Boat Review By Nim Marsh

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Into the Broadblue Yonder

Want a long distance cruising catamaran ideal for a couple? This British-built 43-footer might be your baby

The Broadblue 435, a refinement of the Broadblue 42 we sailed as part of last fall's Boat of the Year judging, would be a good choice for a bluewater-bound couple joined occasionally by a friend or two.

The Broadblue sailed well in light air (with its full main and large reacher, it beam-reached at 7.7 knots in 11 to 12 knots true), a plus for a passagemaker seeking steady progress over the sea miles. Its 776 square feet of canvas is divided into a seamanlike cutter rig that's easily managed and presents numerous storm-canvas and downwind-sail combinations.

The Broadblue's hulls boast watertight bulkheads fore and aft and solid fiberglass below the waterline; the topsides and deck are glass over endgrain balsa core. They're built to the highest European Union standard, Category A (Ocean), with Lloyd's-approved materials.

The 435's decks are wide, clean, and flat, and its house is low and both aero- and hy-drodynamic, presenting few surfaces for green water and wind to gain a purchase. In the cockpit are three lazarettes; lockers for propane, chain, and other gear are just aft of the trampoline. The only differences between the

Broadblue 435 and the earlier 42 are the 18 inches added to the lower aft steps, above the waterline, and the handrails on the insides of the boarding platforms to help crew step in and out of a dinghy.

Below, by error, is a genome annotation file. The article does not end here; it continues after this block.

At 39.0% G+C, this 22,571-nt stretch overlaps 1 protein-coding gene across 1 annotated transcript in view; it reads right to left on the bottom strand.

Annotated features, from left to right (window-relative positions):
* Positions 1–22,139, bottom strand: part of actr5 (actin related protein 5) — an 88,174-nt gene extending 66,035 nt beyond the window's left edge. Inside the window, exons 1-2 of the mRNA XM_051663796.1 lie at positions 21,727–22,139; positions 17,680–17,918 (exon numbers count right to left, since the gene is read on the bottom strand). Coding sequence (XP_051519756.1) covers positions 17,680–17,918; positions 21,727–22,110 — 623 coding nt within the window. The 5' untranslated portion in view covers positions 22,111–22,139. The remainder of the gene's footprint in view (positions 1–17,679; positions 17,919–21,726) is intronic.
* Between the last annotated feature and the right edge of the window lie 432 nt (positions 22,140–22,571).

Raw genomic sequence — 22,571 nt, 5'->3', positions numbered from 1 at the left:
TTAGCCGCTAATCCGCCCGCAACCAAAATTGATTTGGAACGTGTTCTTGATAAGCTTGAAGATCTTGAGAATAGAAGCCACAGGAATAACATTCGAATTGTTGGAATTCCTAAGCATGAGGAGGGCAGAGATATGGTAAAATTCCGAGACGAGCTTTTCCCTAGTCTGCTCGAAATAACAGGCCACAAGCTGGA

The cockpit is relatively narrow, with wide decks on either side, preventing significant volumes of seawater from staying aboard. The curved cockpit table nestles into the starboard settee and is, thus, out of the way. The two-person, cushioned, adjustable-height helm station, to port, has a double-concave backrest that provides a snug perch for driver and crew. Main and spinnaker halyards, plus reefing lines and topping lift, are led aft through jammers to a two-speed electric winch mounted on the housetop to starboard, within easy reach, as are the two-speed manual genoa winches.

To move below is to step into a grated well, over a substantial bridgedeck, through sliding doors, then down into the bright, cheerful saloon. To starboard is the dinette with a folding table that seats eight. To port is an aft-facing corner nav station, with no fiddles and with a round seat on an arm

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